Posted in | News | Medical Robotics

New Tool Predicts Complications Associated with Diabetes

Diabetes affects more than 37 million individuals in the United States, but many do not obtain early treatment, which can result in costly and even fatal consequences. Though effective interventions are available in primary care settings, practitioners lack the skills to identify the most vulnerable patients.

Dr. Winston Liaw is the principal investigator of the project and chair of the Department of Health Systems and Population Health Sciences at the Tilman J. Fertitta Family College of Medicine. Image Credit: University of Houston.

Scientists from the University of Houston are working on Primary Care Forecast, a clinical decision support system that employs deep learning to forecast which patients are most likely to encounter difficulties.

The Diabetes Complication Severity Index (DCSI) Progression Tool is the first tool that was developed within the inventive AI system, and it considers how a patient’s social and environmental circumstances—living arrangement, employment status, food security, education level—may boost their risk for complications in addition to their health history. According to research, several societal factors can influence disease progression.

The tool, financed by the American Board of Family Medicine, will offer practitioners immediate, actionable insights, allowing them to intervene earlier, reduce the percentage of diabetes patients who have problems, and reduce the number of issues impacting each patient.

Our long-term goal is to help clinicians become more proactive and less reactive when treating diabetes. By leveraging the capabilities of artificial intelligence and machine learning, we can more effectively connect at-risk individuals with interventions before they become sicker.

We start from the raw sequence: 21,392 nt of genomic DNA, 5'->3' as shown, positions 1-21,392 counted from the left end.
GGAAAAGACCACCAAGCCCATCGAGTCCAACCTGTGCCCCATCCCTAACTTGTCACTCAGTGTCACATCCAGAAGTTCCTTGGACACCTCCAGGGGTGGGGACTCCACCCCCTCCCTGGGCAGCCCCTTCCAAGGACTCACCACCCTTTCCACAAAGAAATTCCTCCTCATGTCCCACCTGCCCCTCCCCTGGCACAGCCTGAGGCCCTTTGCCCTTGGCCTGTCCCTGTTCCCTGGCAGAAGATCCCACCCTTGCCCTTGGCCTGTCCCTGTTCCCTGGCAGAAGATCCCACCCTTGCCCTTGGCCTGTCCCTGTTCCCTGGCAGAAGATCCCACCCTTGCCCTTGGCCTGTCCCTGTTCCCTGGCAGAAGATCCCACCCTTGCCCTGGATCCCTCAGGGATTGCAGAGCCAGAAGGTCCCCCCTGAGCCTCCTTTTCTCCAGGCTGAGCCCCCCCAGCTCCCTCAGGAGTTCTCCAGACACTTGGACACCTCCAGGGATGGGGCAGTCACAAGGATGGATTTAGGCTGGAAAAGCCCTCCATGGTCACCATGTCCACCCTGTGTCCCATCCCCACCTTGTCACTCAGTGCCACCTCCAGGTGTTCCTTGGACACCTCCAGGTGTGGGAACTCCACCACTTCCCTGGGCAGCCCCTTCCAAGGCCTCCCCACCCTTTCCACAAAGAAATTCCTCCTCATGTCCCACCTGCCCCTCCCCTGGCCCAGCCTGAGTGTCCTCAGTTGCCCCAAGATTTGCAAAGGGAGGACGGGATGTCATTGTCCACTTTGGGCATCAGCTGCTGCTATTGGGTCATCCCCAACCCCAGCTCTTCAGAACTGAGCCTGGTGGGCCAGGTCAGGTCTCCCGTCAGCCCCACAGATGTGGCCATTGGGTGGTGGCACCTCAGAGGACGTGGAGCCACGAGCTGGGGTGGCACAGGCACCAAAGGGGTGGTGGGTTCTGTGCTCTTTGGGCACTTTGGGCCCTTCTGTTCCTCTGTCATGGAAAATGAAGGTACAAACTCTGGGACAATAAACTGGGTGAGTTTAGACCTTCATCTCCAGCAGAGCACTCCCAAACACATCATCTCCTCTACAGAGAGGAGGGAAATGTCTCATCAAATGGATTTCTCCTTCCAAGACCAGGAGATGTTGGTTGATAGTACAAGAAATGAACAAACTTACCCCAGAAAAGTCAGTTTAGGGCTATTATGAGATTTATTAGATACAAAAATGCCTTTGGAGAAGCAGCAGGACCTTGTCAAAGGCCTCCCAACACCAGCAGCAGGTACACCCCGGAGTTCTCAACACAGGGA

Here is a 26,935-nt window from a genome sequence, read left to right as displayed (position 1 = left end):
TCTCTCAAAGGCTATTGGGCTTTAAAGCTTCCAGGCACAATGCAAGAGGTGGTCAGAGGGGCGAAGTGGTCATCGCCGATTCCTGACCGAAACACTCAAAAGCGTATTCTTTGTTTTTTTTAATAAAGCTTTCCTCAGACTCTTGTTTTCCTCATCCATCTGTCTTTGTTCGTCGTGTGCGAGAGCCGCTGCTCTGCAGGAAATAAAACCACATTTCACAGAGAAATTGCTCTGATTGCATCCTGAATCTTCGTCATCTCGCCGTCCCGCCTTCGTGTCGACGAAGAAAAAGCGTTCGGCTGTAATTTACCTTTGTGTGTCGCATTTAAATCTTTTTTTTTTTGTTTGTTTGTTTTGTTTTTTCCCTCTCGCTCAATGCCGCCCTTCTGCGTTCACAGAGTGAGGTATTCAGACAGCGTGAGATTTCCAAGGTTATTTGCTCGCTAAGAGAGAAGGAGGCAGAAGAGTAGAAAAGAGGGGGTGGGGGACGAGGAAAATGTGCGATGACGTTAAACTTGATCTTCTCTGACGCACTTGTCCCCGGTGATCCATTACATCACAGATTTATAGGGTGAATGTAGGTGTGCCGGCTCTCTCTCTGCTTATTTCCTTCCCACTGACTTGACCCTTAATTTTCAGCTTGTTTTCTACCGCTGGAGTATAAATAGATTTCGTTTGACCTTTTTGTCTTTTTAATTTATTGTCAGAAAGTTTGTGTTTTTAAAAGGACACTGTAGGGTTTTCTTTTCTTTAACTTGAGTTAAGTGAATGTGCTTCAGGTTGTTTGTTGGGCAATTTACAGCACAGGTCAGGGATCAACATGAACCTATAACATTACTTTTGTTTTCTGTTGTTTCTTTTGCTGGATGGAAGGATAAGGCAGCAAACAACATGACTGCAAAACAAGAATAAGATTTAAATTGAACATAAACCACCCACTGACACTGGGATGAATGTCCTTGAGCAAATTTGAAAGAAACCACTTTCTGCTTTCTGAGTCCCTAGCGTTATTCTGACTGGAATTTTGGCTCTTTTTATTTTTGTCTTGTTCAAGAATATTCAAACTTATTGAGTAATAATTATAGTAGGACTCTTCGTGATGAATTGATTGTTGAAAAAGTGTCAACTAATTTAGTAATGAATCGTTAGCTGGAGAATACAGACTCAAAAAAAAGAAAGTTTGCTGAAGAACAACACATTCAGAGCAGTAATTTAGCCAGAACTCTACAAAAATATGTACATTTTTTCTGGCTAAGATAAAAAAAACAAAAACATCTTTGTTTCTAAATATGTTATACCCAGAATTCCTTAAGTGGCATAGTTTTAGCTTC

Dr Winston Liaw, Chair, Department of Health Systems and Population Health Sciences, Tilman J. Fertitta Family College of Medicine

Dr. Winston Liaw was the principal investigator of the project.

Insurance firms and researchers have utilized the DCSI for years to evaluate patients’ complications at a single point in time. However, no tools exist to forecast which individuals are most vulnerable to growing DCSI levels.

The tool will be created with the Humana Integrated Health System Sciences Institute at the University of Houston and will use proprietary Humana Inc. data sets, including health records, claims, and individual and community social risk factors. The tool will be evaluated within the PRIME Registry, a national platform with millions of primary care patients across the country.

The challenge with existing prediction tools is they provide little explanation and no guidance for subsequent action, limiting trust and implementation. The tool we are developing will inform clinicians why patients are at risk and suggest actions to reduce that risk.

Ioannis Kakadiaris, Hugh Roy and Lillie Cranz Cullen University Professor, Computer Science and Health Systems and Population Health Sciences, University of Houston

Dr. Todd Prewitt, corporate medical director, clinical strategy and analytics at Humana adds, “Humana is excited to collaborate with our partners at the University of Houston leveraging their AI and predictive analytic expertise with our extensive diabetes experience using the DCSI and health impactful social determinant solutions. This tool represents a great opportunity to put actionable information into the hands of primary care physicians at the point of service where real change in health happen.

The tool, according to scientists, may be used to forecast consequences related to illnesses other than diabetes, like uncontrolled hypertension or deepening depression. The technology will be especially useful as the healthcare industry transitions to a value-based care model, where physicians are compensated for improving patients' health rather than for each visit, procedure, or test, regardless of the results.

Primary care education and research are prioritized by the Fertitta Family College of Medicine, established in 2019 with the social mission of enhancing health and medical care in underserved urban and rural communities across Texas.

As primary care doctors, we need an efficient way to leverage the massive amounts of information we receive to improve the quality of life of our patients. The number of complications a patient experiences is strongly associated with death or hospitalization, so developing this AI tool is critical.

Dr Winston Liaw, Chair, Department of Health Systems and Population Health Sciences, Tilman J. Fertitta Family College of Medicine


Tell Us What You Think

Do you have a review, update or anything you would like to add to this news story?

Leave your feedback
Your comment type